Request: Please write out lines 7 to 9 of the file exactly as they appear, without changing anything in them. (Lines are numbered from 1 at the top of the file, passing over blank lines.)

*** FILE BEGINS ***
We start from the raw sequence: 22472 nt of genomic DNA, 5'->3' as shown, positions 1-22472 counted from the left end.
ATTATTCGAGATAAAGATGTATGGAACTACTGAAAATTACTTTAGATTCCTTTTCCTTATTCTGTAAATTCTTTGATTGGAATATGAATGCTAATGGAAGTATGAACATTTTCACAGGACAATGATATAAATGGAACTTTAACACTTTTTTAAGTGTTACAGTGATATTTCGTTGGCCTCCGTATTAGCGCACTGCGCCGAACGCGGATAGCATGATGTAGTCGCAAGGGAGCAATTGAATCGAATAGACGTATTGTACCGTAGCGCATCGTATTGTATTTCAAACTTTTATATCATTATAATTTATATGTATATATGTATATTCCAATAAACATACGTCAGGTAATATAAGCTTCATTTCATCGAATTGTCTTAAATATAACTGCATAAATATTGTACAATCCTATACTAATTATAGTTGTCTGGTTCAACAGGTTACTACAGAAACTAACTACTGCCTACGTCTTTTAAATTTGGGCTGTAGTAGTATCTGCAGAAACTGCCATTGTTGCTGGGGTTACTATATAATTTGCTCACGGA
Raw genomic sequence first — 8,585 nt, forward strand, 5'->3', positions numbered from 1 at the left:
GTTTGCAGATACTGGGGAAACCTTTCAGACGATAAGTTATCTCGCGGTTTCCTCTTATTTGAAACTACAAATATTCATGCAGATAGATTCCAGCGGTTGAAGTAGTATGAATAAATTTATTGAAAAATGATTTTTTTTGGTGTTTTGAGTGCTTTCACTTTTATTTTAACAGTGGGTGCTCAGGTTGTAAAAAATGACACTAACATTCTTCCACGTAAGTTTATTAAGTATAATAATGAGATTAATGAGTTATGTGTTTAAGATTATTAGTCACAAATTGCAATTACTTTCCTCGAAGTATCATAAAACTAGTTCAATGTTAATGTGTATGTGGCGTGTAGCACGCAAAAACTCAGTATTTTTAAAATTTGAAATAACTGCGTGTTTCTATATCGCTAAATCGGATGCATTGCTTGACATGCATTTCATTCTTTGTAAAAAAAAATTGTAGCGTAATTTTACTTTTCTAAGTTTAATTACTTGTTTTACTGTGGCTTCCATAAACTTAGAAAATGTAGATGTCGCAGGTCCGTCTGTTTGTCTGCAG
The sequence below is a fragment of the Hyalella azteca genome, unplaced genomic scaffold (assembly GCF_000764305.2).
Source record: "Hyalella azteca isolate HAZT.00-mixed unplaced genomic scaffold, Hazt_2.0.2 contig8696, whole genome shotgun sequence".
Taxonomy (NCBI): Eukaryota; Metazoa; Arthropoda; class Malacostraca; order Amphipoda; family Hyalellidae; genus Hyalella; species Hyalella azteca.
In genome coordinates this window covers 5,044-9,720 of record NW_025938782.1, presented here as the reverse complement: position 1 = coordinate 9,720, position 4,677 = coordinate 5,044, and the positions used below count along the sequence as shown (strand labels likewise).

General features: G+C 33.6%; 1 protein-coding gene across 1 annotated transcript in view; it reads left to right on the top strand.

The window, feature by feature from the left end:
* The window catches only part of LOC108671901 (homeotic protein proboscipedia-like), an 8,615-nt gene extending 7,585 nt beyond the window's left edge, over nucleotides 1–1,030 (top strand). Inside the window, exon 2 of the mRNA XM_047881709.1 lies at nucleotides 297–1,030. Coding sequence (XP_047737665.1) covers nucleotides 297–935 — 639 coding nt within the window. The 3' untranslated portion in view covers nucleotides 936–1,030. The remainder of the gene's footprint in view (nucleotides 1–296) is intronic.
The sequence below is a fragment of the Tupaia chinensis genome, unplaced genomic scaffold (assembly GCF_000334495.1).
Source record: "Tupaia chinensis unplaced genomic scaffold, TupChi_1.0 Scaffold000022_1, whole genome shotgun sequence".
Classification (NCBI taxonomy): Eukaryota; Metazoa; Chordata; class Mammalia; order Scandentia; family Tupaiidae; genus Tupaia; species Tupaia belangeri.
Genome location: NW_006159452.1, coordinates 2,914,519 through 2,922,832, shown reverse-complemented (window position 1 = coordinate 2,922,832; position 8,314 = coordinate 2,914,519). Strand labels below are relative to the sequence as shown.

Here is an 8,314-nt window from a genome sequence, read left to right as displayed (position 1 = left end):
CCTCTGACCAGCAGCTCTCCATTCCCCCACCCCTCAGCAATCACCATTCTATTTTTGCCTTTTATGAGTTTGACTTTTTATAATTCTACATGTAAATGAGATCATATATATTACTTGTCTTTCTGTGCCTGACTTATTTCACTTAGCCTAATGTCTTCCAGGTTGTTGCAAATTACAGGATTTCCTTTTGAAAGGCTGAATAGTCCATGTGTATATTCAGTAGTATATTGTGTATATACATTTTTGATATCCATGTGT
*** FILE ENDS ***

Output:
Taxonomy (NCBI): Eukaryota; Metazoa; Arthropoda; class Malacostraca; order Amphipoda; family Hyalellidae; genus Hyalella; species Hyalella azteca.
In genome coordinates this window covers 5,044-9,720 of record NW_025938782.1, presented here as the reverse complement: position 1 = coordinate 9,720, position 4,677 = coordinate 5,044, and the positions used below count along the sequence as shown (strand labels likewise).

General features: G+C 33.6%; 1 protein-coding gene across 1 annotated transcript in view; it reads left to right on the top strand.